But before the dust raised by the above apprehension could settle, that of the planned purchase of the controversial SUV’s car has gone up.
This ‘interesting’ sidelight which is by no means unique to the lawmakers have elicited comparison between the lawmakers and the executive arm of government, where the money is also squandered on frivolities- going by the troubling manifestation of insensitivities contained in the 2019 budget.
As an illustration, it will be impossible to believe by sane minds that the President of a country where over 13 million children are presently out of school will allow Hundreds of millions go into replacing his plates and cutlery yearly. 2019 budgetary allocation bears eloquent testimony to this assertion.
This is in my views a practical demonstration of a leadership devoid of prudence and mercy for the masses. And, the more bitterly each round of this situation is remembered, the deeper the pains.
More important than the above, while poor Nigerians depend on their legs to move around, the President has access to fleets of presidential jets to move around. This explains why lawmakers are looking for something close to the cost of an aircraft.
Having said this, it is important to precisely recognize the root of our nation’s inequality and poverty so that we do not pin our hopes on false promises particularly as there is no evidence that our economy is a source of worry.
Regardless of what others may, the root of our challenge as a nation lies in institutions within the framework of governance. And the operators of these institutions are in the habit of doing little to spur sustained growth.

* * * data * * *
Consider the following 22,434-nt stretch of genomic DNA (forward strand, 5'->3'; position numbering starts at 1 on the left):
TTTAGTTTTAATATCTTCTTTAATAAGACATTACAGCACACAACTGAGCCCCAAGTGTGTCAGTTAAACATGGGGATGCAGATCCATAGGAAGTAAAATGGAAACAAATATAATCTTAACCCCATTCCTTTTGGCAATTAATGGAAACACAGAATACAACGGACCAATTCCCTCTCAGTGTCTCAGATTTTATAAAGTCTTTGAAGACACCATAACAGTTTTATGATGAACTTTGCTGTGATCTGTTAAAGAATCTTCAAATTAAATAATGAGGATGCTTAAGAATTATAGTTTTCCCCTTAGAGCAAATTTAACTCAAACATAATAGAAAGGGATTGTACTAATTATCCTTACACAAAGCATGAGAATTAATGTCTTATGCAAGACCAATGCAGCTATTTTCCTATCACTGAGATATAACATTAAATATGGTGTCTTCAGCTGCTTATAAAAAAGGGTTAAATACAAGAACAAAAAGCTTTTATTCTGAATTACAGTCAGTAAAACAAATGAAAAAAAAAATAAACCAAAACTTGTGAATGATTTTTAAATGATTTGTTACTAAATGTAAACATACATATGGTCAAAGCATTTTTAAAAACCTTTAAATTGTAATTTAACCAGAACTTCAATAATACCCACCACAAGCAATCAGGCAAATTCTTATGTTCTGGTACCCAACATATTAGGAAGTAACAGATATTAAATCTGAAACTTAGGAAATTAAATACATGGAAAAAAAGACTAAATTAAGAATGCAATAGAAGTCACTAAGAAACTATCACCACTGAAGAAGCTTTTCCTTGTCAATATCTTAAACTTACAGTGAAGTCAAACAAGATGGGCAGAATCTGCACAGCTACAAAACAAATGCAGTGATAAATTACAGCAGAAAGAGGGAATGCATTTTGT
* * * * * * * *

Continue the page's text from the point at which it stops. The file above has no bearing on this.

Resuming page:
But in doing this, one point the public office holders such the senators failed to remember is that hearing the sound of thunder does not translate to a keen ear. They seem not to be aware that people’s support is the greatest asset they enjoy. They appear unmindful of the fact that what binds every follower to their leaders is unwavering fate built on trust.
And no one seems to have reminded the Senators that as leaders, they are watched closely, that people are noting every move they make, that their followers are learning a great deal about them and what they really believe is as opposed to what they say. This time to my mind is both a trying and defining moment for these lawmakers.
Since we cannot predict the future, we must start from the present. And we can do this by reminding the lawmakers and other public office holders that greed, personal aggrandizement and selfishness among other things, share two sorrowful characteristics with borrowing. First, is the time-honoured belief that when one is possessed by any of the above, it becomes hard to break. Based on this fact, chances are that we may see more mindless spendings come from the Assembly in the nearest future. Secondly, in borrowing, one's reputation depletes. Invariably, in the estimation of Nigerians, these actions taken by the lawmakers are depleting their hard-earned reputation.
‘The greatest problem of man is that man is the problem’. If we make a decision to manage what we have well, we can do so much with it. And we need not go searching for the solutions to our national problem in the wrong directions.
Jerome-Mario Utomi, writes from Lagos via;([email protected])